An election for the Red Bluff District board of directors was scheduled to be held on May15, 2004 in Ward District 1 and Ward District 3. Because Tom Nance (Ward District 1) and Ava Gerke (Ward District 3) were unopposed, the election was canceled and the two candidates were declared to be the elected directors of their respective districts. The Red Bluff District, however, refused to seat them on the board of directors. [3]

         The Red Bluff District subsequently filed suit seeking a declaratory judgment that Ward District 1 and Ward District 3 were no longer members of the Red Bluff District, and therefore, were not entitled to have directors on the Red Bluff District board of directors. Ward District 1 and Ward District 3 answered and counterclaimed for declaratory and injunctive relief. Reeves District 2 filed a petition in intervention in support of the Ward districts.

         Following a bench trial, the court entered judgment in favor of the Red Bluff District declaring that: (1) Ward District 1 and Ward District 3 are no longer members of the Red Bluff District and are not entitled to elect from their districts a member to the Red Bluff board of directors; (2) the judgment does not abrogate the contractual rights and obligations of the Ward District under the master contract; and (3) the judgment does not abrogate the rights of the Ward Districts to receive funds from the Pecos River Compact account. [4] The trial court found against the Ward and Reeves Districts on their claims for affirmative relief and awarded attorney's fees to the Red Bluff District. At the request of the parties, the trial court entered findings of fact and conclusions of law. Among other things, the court concluded that its judgment did not disenfranchise any qualified voter residents within the Red Bluff District boundaries because these voters may vote in the nearest division to their residence. The Ward and Reeves Districts filed notices of appeal.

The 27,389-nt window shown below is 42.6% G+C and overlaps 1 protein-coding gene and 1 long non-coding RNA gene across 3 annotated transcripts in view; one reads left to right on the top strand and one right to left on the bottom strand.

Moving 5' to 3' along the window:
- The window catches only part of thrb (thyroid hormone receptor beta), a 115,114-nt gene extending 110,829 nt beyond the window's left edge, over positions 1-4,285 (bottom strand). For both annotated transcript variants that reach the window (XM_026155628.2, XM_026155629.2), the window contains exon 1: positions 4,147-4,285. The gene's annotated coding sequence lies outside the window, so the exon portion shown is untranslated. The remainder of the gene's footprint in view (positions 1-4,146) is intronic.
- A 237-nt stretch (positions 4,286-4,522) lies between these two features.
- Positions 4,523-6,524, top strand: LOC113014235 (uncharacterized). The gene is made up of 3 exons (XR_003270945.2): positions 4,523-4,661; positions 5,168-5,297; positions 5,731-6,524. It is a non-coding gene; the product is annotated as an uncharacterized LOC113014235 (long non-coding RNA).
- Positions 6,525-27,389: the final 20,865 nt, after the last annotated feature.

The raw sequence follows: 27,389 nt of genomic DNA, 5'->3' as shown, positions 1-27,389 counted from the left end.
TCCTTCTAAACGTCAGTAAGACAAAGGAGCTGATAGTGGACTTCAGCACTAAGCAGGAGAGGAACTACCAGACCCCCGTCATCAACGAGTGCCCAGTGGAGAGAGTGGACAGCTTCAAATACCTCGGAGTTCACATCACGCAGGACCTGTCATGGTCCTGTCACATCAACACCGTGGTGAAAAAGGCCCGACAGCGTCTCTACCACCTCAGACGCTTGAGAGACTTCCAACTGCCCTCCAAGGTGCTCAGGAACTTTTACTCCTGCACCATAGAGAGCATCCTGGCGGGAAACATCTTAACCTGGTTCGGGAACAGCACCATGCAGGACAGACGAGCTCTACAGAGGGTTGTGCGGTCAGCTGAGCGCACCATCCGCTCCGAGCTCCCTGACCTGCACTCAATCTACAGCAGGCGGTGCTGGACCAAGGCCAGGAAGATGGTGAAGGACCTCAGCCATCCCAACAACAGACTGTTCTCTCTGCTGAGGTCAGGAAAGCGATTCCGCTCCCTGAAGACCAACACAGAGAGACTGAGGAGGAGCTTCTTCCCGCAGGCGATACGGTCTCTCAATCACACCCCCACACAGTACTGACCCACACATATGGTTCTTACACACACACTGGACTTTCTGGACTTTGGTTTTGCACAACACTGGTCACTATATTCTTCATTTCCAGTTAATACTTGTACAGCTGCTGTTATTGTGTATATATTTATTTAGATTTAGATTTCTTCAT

STATUS OF THE WARD DISTRICTS

         Raising multiple issues, all three Appellants challenge the trial court's conclusion that the conversion of Ward District 1 and Ward District 3 from water improvement districts to irrigation districts disqualifies them as organized divisions of the Red Bluff District entitled to elect a director to serve on Red Bluff's board of directors. Appellants argue that Articles 7807d and 7807dd must be considered in light of and harmonized with subsequent changes in law, including the enactment of Section 58.038 which permits a water improvement district to convert to a Chapter 58 irrigation district. According to Appellants, these changes in the law since 1933 indicate that application of Article 7807d must not be restricted to water improvement districts. As the facts are undisputed, this issue turns on the construction of Articles 7807d and 7807dd and various provisions of the Water Code.